These individuals were acquitted, with the judge stating that since "rape is usually committed by teenagers, and since the accused are middle-aged and therefore respectable, they could not have committed the crime. An upper-caste man could not have defiled himself by raping a lower-caste woman. Lack of Dalit Judges. Dalits' right to equal treatment before the courts is further imperiled on account of the fact that Dalits themselves are poorly represented in the judiciary. Statistics presented in the Fourth Report of the National Commission for Scheduled Castes and Schedules Tribes for the years reveal the magnitude of the problem.

For example, while Dalits comprise roughly 16 percent of the population, in , only four out of the judges in all High Courts in India were Dalits i. By the situation was only marginally better, with 13 out of judges at the all India level being Dalits i. Caste and gender discrimination do not cease once a Dalit is appointed to a judicial position, as discriminatory attitudes prevail among judges themselves.

The depth of anti-Dalit sentiment in the judiciary is particularly well illustrated by an incident that took place in July in the state of Uttar Pradesh, where, as the Times of India reports, an Allahabad High Court Judge had his chamber "purified with Ganga jal " water from the River Ganges because it had earlier been occupied by a Dalit judge. The failures of implementing Article 5 of ICERD with respect to caste are further evinced by the disproportionately large numbers of pending cases involving offenses and atrocities against Dalits. The Sixth and Seventh Reports of the National Commission for Scheduled Castes and Scheduled Tribes reveal, respectively, that less than a sixth of such cases that reached trial stage in were actually adjudicated, and that only 11 percent of the cases were disposed of during The failures of implementing Article 5 of ICERD with respect to caste are also evinced by the disproportionately high rate of acquittals in cases involving offences and atrocities against Dalits.

The Third and Sixth Reports of the National Commission for Scheduled Castes and Scheduled Tribes reveal, respectively, that in , the conviction rate in these cases was 15 percent, [] while the acquittal rate was 85 percent, and that in and , as much as 89 percent of cases resulted in acquittals. Of those, 51 percent resulted in convictions. The small percentage of cases that actually reached the trial stage is a cause for concern. In cases were registered in the state, with only 4. In Gujarat, in the 1, cases registered in , the conviction rate was a poor 3. The state of Uttar Pradesh fared better: of the 4, cases registered last year, nearly half the offenders were convicted.

India's obligation to ensure a person's right to security and to protect against violence or bodily harm applies to State and non-State actors. The nature and extent of abuse against Dalits by the police has been set out above in Section V A 1 a. This section focuses on widespread violence against Dalits, including sexual violence against Dalit women, and the failure of Indian government to protect Dalits and ensure their security of person. For Dalits, the right to personal security has been seriously undermined because of rampant attacks and violence committed against them.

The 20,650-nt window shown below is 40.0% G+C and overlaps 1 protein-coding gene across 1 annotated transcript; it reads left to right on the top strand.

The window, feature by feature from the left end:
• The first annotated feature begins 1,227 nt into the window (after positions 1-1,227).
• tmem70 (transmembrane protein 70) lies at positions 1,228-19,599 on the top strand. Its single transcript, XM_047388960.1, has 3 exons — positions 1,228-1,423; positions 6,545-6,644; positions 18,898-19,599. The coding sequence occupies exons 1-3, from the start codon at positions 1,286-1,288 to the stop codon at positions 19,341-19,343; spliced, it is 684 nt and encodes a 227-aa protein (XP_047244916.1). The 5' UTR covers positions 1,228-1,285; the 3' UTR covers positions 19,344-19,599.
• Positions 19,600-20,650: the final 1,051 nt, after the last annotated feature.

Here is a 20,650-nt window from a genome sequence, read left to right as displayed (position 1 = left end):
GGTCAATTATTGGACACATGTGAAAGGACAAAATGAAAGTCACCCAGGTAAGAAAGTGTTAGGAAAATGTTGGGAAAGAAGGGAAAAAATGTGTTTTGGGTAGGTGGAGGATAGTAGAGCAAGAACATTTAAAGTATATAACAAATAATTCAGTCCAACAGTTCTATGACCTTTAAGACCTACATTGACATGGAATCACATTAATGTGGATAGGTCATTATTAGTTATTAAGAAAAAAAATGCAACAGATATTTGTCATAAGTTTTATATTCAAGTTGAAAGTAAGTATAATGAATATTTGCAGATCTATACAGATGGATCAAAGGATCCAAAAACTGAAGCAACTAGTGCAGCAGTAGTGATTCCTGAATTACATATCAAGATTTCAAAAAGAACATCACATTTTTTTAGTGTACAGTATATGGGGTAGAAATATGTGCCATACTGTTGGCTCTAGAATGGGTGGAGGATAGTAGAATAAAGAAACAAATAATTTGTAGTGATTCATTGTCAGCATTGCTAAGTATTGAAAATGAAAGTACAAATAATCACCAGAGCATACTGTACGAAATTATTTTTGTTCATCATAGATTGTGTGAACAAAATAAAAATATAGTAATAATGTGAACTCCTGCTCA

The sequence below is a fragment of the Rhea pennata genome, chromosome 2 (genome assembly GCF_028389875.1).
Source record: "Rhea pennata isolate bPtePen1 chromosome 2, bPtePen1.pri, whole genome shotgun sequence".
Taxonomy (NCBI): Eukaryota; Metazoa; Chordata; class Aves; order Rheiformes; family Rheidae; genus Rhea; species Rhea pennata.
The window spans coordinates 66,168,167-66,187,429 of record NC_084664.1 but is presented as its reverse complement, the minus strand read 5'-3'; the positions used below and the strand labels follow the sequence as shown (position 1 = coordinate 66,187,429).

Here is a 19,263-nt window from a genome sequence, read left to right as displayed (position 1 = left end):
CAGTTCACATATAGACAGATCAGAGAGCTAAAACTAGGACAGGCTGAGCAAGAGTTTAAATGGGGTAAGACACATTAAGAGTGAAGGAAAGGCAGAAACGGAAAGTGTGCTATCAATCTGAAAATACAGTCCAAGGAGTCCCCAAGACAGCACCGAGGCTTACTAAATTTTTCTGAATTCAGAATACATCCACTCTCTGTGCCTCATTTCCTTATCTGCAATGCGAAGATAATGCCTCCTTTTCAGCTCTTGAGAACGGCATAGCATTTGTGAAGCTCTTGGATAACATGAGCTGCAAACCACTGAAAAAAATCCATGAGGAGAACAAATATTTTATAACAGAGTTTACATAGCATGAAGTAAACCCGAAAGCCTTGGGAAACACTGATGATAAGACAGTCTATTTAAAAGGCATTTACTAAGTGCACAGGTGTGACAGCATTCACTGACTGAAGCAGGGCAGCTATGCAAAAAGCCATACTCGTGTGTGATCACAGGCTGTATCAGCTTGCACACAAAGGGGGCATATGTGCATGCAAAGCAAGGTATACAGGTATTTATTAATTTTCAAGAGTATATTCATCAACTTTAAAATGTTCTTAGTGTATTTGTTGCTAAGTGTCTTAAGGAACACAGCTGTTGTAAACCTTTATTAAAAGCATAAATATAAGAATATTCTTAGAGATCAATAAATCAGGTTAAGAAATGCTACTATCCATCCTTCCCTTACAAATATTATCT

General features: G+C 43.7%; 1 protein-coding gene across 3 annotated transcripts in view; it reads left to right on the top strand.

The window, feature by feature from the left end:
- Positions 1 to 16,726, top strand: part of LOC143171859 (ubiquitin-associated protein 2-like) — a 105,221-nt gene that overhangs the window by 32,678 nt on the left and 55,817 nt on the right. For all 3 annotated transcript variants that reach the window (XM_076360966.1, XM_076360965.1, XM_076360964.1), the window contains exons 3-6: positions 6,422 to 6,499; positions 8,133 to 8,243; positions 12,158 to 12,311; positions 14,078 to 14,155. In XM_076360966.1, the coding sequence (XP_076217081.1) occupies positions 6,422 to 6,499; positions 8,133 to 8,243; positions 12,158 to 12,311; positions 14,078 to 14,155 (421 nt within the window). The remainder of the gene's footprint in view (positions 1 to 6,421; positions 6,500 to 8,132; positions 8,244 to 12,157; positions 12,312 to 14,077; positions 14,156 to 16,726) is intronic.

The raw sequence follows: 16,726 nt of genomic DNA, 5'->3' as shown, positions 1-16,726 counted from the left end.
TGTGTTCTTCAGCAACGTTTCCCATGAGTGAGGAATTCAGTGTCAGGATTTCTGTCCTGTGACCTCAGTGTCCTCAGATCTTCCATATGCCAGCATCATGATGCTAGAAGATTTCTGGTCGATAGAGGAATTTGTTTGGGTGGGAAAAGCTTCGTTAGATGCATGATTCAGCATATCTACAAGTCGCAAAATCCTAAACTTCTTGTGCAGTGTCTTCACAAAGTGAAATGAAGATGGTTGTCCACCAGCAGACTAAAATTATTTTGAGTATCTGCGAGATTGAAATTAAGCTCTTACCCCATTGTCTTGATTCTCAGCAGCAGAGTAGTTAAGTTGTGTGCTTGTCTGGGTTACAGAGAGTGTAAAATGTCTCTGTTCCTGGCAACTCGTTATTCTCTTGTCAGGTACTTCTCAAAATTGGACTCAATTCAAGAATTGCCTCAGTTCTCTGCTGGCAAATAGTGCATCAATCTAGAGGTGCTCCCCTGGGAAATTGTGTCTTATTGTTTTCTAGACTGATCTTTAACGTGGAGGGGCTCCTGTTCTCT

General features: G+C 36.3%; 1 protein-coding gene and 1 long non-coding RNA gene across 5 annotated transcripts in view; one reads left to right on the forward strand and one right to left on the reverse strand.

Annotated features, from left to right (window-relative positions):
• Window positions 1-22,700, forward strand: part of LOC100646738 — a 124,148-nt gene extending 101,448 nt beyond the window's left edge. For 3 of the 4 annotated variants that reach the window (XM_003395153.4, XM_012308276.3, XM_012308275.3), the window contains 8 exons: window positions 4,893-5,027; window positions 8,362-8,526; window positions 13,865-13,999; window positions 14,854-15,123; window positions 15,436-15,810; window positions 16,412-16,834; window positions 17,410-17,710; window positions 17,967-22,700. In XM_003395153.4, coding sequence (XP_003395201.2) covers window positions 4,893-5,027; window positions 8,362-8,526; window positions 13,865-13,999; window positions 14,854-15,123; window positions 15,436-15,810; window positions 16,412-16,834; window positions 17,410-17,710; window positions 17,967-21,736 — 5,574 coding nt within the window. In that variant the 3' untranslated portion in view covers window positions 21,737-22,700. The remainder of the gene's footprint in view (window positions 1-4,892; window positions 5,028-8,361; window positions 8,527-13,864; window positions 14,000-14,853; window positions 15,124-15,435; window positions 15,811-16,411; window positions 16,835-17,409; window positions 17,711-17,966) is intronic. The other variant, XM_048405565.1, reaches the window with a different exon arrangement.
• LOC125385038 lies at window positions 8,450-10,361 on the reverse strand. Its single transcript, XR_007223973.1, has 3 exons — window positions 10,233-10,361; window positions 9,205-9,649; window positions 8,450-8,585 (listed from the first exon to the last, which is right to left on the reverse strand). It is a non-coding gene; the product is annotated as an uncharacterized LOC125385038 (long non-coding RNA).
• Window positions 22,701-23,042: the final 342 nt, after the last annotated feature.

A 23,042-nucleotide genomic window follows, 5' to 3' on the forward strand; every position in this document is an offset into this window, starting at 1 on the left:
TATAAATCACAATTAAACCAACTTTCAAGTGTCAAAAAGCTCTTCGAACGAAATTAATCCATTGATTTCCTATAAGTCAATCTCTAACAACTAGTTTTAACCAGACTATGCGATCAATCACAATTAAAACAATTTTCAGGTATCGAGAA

A number of factors, including lack of police cooperation, fear of reprisals, and difficulty in gaining access to the judiciary contribute to a reluctance or inability on the part of Dalits to report crimes against them. This violence or bodily harm against Dalits takes many forms. The offenses made punishable by the Prevention of Atrocities Act, provide a glimpse into the types of retaliatory or customarily degrading treatment Dalits receive.

The offenses include:. Forcing members of a scheduled caste or scheduled tribe to drink or eat any inedible or obnoxious substance;. Dumping excreta, waste matter, carcasses or any other obnoxious substance in their premises or neighborhood;. Compelling a member of a scheduled caste or scheduled tribe into forms of forced or bonded labor;.

Corrupting or fouling the water of any spring, reservoir or any other source ordinarily used by scheduled castes or scheduled tribes;. Using a position of dominance to exploit a scheduled caste or scheduled tribe woman sexually. Despite these offenses being criminalized under the Prevention of Atrocities Act, the systematic non-implementation of these provisions by the police see Sections V A 1 a and V A 1 a vi results in a continued pattern of violence, as is borne out in media reports.

For example, a survey of Indian media during a six-month period in illustrates the extent and brutality of violent crimes against Dalits:. The need for India to address violence and bodily harm by private actors has also been documented by the UN special procedures. On June 8, , the Special Rapporteur on racism, jointly with the Special Rapporteur on violence against women, sent a letter of allegation to India concerning a group of people who attacked a Dalit settlement in Kalapatti village, Coimbatore district, Tamil Nadu, on May 16, When a Dalit man from the Dholapur district of Rajasthan, refused to sell bidis hand-rolled cigarettes on credit to the nephew of an upper-caste village chief, the upper-caste family retaliated by forcibly piercing his nostril, drawing a string through his nose, parading him around the village, and tying him to a cattle post.

When Dalit agrarian labor activist Bant Singh, whose daughter was gang-raped in , defied landlords' threats and local upper-caste leaders in seeking prosecution against those who gang-raped his daughter, the landlords retaliated by violently attacking him, beating him so badly that both his arms and one of his legs had to be amputated; the remaining leg was permanently disabled.